New Zealand to Enforce Telecom Operational Split


New Zealand's government said on Wednesday it would not change its plan to force the former state telephone monopoly Telecom Corp. of New Zealand to split into three separate operating divisions.

The government had been considering an alternative proposal by Telecom to spin off its phone network arm into a separate company.

Communications Minister David Cunliffe said Telecom now has 20 days to draft a separation plan, with the split to come into force by March 31, 2008.

"This will underpin increased competition and efficient investment for the long-term benefit of all New Zealanders," Cunliffe said in a statement.

In May 2006 the government ordered Telecom to open its phone network to competitors and split into wholesale, retail and network divisions to speed up the introduction of cheap, fast internet services and greater competition in telecommunications.

Shares in Telecom, New Zealand's largest listed company, closed on Tuesday at NZ$4.30, having traded between NZ$4.08 and NZ$5.15 in the past year.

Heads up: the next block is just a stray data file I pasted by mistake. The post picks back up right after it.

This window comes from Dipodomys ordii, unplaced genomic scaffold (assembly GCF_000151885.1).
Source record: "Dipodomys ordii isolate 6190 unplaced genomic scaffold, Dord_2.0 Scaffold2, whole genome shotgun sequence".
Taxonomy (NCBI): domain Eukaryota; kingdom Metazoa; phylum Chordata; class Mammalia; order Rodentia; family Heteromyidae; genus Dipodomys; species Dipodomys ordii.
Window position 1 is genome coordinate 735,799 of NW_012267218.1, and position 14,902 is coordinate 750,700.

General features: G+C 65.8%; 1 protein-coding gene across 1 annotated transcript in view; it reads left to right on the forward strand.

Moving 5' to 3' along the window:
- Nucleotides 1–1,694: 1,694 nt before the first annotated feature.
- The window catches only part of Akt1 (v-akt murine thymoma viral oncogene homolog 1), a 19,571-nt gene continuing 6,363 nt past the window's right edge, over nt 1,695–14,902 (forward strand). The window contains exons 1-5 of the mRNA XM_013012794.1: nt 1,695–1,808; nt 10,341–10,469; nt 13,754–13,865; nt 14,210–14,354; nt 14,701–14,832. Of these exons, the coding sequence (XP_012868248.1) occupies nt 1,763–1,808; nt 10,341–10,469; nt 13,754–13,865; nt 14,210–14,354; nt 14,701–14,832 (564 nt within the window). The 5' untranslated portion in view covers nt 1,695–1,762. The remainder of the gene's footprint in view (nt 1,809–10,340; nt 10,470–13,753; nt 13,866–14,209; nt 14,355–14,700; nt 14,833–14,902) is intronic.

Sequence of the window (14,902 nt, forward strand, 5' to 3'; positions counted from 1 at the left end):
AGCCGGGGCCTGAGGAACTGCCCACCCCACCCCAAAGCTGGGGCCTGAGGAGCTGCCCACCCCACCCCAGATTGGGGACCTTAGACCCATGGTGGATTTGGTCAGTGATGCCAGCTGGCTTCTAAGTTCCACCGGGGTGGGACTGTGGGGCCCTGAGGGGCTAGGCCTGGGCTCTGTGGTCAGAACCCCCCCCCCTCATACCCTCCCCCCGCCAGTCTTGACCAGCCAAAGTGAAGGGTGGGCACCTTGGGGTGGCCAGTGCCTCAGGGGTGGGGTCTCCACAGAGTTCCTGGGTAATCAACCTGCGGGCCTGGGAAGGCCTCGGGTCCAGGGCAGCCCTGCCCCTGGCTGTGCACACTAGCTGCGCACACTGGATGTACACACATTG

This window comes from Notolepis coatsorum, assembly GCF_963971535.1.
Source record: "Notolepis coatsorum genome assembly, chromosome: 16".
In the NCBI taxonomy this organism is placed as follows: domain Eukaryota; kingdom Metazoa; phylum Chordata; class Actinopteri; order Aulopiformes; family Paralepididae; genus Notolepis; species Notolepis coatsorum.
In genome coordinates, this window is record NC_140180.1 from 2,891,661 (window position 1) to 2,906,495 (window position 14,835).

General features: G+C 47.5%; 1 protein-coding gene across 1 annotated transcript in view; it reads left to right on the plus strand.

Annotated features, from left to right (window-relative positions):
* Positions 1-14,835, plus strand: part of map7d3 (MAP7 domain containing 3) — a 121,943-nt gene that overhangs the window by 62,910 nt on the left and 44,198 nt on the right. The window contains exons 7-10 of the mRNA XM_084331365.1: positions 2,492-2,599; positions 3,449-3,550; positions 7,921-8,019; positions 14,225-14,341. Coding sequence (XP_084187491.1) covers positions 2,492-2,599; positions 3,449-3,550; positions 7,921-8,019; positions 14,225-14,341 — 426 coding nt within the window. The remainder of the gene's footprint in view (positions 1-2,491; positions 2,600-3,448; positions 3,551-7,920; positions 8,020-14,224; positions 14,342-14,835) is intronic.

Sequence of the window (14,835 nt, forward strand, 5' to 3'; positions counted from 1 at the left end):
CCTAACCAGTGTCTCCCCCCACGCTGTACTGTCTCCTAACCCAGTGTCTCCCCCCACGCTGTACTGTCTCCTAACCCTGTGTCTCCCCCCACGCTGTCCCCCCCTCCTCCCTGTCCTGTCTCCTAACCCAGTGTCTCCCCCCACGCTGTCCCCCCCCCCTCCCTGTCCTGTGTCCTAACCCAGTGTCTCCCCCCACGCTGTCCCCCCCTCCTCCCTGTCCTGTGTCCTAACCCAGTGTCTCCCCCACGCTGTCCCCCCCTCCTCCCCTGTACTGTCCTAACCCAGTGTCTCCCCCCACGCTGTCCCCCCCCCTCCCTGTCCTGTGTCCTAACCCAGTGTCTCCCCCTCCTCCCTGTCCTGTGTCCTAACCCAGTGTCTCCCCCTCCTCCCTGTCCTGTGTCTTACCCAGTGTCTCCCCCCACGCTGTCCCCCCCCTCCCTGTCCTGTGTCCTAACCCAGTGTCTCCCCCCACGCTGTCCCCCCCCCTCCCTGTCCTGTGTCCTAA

In April, Telecom floated the idea of selling its fixed line phone network, which has a book value of around NZ$2 billion (US$1.49 billion).

It said the government reforms were unworkable and would result in a network funding shortfall of NZ$1 billion that could prevent the government from fulfilling pledges on high-speed broadband access.

In early July, Cunliffe agreed to talk with Telecom about its proposal, but said if no conclusion was reached within two months, the operational split would be implemented.

Cunliffe said on Wednesday that Telecom retained the option to pursue a structural separation at a later date.

Telecom dominates the fixed line phone market, from which it gets around three quarters of its income, competing with the local subsidiary of Australia's Telstra Corp.

It new chief executive Paul Reynolds from Britain's BT Group, is due to start within the next few weeks, and analysts say his job will be to guide the company through the regulatory changes while protecting earnings.